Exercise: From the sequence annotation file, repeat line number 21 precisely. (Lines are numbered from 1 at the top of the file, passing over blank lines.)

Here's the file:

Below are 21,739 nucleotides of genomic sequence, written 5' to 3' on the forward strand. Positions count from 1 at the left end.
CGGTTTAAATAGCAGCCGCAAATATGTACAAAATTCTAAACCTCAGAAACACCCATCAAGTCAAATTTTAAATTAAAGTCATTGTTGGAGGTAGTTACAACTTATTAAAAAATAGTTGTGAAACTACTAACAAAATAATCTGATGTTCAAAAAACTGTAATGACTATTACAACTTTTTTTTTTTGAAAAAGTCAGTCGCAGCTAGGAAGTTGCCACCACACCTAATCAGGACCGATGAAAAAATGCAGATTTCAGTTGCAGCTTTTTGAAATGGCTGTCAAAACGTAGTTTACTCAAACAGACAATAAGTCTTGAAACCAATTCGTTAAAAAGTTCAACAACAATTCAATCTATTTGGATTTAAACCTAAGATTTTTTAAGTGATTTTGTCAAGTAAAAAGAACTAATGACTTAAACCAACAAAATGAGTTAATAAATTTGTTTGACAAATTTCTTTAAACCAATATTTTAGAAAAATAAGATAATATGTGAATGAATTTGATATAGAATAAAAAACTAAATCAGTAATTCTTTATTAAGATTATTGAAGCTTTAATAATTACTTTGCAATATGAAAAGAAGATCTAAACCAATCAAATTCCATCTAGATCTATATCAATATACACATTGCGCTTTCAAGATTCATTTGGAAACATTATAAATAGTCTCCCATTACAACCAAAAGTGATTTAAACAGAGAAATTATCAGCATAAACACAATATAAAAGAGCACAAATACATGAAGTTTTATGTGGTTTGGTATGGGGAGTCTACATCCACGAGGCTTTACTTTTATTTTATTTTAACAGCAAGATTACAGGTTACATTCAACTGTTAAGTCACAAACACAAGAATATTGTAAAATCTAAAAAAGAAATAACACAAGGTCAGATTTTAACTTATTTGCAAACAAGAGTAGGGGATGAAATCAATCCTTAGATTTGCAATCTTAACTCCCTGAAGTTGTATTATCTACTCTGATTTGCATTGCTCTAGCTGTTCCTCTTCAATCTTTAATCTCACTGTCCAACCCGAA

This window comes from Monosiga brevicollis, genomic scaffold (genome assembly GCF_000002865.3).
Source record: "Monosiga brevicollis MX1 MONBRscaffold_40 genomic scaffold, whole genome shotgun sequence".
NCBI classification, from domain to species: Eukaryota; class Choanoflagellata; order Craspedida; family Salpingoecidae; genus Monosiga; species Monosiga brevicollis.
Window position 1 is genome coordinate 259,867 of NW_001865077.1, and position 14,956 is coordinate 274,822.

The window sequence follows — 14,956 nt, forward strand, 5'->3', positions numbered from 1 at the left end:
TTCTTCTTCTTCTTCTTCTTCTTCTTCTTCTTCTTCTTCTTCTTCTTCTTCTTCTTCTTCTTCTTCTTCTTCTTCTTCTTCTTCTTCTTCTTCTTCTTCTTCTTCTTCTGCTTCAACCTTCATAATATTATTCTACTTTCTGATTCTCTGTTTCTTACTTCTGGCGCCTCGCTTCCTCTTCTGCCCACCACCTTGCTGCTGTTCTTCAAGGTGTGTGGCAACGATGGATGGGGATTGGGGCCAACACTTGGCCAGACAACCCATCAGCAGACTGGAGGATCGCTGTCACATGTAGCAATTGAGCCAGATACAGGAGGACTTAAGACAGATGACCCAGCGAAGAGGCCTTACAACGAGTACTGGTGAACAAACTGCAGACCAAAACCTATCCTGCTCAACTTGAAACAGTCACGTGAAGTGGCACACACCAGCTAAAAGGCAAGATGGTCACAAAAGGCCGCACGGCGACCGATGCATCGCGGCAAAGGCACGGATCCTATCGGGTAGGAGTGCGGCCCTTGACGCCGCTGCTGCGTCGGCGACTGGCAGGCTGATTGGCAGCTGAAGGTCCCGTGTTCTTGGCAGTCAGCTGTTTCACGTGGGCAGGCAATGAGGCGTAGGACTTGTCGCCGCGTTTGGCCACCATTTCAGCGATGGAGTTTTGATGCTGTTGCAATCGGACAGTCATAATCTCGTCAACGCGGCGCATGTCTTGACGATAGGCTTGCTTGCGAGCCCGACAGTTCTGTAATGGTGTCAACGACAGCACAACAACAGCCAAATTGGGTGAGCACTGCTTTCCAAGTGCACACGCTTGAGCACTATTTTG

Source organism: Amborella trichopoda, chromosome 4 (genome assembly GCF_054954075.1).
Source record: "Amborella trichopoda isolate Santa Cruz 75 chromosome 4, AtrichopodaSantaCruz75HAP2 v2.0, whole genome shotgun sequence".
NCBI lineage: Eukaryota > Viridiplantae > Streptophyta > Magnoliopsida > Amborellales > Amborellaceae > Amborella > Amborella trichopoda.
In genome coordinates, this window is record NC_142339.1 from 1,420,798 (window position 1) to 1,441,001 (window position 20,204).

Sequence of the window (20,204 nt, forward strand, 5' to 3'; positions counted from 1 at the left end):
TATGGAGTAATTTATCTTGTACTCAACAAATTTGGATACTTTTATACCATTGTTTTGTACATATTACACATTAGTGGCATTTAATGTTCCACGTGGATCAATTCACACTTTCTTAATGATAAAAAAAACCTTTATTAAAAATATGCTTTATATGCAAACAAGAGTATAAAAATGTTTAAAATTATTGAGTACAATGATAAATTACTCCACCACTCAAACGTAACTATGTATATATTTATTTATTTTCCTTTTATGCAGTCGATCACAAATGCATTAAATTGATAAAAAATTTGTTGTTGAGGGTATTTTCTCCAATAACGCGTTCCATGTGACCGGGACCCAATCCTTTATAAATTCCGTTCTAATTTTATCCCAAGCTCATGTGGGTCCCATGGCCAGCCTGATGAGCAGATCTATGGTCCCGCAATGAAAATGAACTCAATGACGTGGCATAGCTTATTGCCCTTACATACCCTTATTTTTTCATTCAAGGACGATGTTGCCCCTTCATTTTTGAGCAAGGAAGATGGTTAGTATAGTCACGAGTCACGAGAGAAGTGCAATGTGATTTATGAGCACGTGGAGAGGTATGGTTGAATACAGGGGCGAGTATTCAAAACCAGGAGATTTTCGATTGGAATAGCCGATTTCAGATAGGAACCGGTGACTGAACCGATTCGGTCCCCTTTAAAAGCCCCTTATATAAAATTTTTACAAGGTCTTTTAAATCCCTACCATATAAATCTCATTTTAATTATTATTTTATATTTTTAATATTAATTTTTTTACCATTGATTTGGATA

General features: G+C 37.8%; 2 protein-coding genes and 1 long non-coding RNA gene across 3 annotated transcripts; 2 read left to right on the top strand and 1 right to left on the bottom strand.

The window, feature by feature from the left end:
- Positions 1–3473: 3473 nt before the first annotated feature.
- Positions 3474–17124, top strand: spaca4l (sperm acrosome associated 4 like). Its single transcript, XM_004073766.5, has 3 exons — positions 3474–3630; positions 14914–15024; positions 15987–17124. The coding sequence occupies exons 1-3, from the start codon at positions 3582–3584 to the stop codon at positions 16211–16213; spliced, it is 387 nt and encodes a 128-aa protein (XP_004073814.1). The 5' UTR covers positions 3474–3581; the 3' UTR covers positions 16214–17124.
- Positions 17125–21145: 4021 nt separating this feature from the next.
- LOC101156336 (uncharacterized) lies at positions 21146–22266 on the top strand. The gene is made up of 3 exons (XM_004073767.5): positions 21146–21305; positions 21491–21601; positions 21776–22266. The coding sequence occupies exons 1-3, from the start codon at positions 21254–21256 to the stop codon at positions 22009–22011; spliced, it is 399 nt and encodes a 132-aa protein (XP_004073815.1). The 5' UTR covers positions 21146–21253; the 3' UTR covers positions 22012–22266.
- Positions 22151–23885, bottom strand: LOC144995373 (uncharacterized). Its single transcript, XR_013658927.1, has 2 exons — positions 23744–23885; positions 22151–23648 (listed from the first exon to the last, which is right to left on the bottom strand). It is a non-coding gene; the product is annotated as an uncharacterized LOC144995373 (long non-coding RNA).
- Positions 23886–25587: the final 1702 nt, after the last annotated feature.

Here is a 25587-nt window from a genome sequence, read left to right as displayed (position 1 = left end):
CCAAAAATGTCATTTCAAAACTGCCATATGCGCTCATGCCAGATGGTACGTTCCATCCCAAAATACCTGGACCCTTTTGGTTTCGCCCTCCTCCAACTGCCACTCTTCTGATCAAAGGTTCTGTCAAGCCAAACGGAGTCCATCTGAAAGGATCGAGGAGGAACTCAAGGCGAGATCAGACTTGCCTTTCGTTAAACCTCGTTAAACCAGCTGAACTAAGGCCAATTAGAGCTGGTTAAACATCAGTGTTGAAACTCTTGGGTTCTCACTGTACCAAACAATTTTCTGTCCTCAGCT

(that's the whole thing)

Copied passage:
- Positions 22151–23885, bottom strand: LOC144995373 (uncharacterized). Its single transcript, XR_013658927.1, has 2 exons — positions 23744–23885; positions 22151–23648 (listed from the first exon to the last, which is right to left on the bottom strand). It is a non-coding gene; the product is annotated as an uncharacterized LOC144995373 (long non-coding RNA).